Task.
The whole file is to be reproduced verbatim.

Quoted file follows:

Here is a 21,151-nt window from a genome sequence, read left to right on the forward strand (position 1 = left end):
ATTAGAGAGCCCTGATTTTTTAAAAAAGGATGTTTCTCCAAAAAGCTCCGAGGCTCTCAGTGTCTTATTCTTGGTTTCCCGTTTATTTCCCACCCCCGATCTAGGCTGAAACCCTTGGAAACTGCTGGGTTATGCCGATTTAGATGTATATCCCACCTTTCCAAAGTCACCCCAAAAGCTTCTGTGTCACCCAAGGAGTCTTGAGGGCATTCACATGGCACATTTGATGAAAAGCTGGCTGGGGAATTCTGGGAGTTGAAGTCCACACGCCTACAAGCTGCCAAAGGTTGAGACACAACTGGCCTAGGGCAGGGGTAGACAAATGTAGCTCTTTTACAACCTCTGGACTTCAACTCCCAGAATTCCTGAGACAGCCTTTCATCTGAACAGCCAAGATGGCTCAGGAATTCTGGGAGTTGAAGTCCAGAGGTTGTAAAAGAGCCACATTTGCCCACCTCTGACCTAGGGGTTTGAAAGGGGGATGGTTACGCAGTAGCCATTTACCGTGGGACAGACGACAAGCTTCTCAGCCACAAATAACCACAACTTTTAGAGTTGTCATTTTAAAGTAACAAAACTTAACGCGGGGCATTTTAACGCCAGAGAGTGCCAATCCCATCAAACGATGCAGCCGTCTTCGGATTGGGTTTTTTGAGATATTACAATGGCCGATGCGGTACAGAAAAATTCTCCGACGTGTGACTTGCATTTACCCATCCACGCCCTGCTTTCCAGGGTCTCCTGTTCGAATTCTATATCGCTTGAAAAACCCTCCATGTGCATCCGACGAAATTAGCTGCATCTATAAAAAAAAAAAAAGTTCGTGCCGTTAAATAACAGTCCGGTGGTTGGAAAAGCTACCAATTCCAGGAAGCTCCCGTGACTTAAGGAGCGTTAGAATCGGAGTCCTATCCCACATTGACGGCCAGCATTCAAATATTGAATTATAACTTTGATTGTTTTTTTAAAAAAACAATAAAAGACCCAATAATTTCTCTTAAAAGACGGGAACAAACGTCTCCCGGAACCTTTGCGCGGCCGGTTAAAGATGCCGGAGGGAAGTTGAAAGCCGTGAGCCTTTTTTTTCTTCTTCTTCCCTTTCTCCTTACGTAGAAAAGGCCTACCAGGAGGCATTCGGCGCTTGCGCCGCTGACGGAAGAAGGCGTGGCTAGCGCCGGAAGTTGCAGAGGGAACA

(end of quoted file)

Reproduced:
Here is a 21,151-nt window from a genome sequence, read left to right on the forward strand (position 1 = left end):
ATTAGAGAGCCCTGATTTTTTAAAAAAGGATGTTTCTCCAAAAAGCTCCGAGGCTCTCAGTGTCTTATTCTTGGTTTCCCGTTTATTTCCCACCCCCGATCTAGGCTGAAACCCTTGGAAACTGCTGGGTTATGCCGATTTAGATGTATATCCCACCTTTCCAAAGTCACCCCAAAAGCTTCTGTGTCACCCAAGGAGTCTTGAGGGCATTCACATGGCACATTTGATGAAAAGCTGGCTGGGGAATTCTGGGAGTTGAAGTCCACACGCCTACAAGCTGCCAAAGGTTGAGACACAACTGGCCTAGGGCAGGGGTAGACAAATGTAGCTCTTTTACAACCTCTGGACTTCAACTCCCAGAATTCCTGAGACAGCCTTTCATCTGAACAGCCAAGATGGCTCAGGAATTCTGGGAGTTGAAGTCCAGAGGTTGTAAAAGAGCCACATTTGCCCACCTCTGACCTAGGGGTTTGAAAGGGGGATGGTTACGCAGTAGCCATTTACCGTGGGACAGACGACAAGCTTCTCAGCCACAAATAACCACAACTTTTAGAGTTGTCATTTTAAAGTAACAAAACTTAACGCGGGGCATTTTAACGCCAGAGAGTGCCAATCCCATCAAACGATGCAGCCGTCTTCGGATTGGGTTTTTTGAGATATTACAATGGCCGATGCGGTACAGAAAAATTCTCCGACGTGTGACTTGCATTTACCCATCCACGCCCTGCTTTCCAGGGTCTCCTGTTCGAATTCTATATCGCTTGAAAAACCCTCCATGTGCATCCGACGAAATTAGCTGCATCTATAAAAAAAAAAAAAGTTCGTGCCGTTAAATAACAGTCCGGTGGTTGGAAAAGCTACCAATTCCAGGAAGCTCCCGTGACTTAAGGAGCGTTAGAATCGGAGTCCTATCCCACATTGACGGCCAGCATTCAAATATTGAATTATAACTTTGATTGTTTTTTTAAAAAAACAATAAAAGACCCAATAATTTCTCTTAAAAGACGGGAACAAACGTCTCCCGGAACCTTTGCGCGGCCGGTTAAAGATGCCGGAGGGAAGTTGAAAGCCGTGAGCCTTTTTTTTCTTCTTCTTCCCTTTCTCCTTACGTAGAAAAGGCCTACCAGGAGGCATTCGGCGCTTGCGCCGCTGACGGAAGAAGGCGTGGCTAGCGCCGGAAGTTGCAGAGGGAACA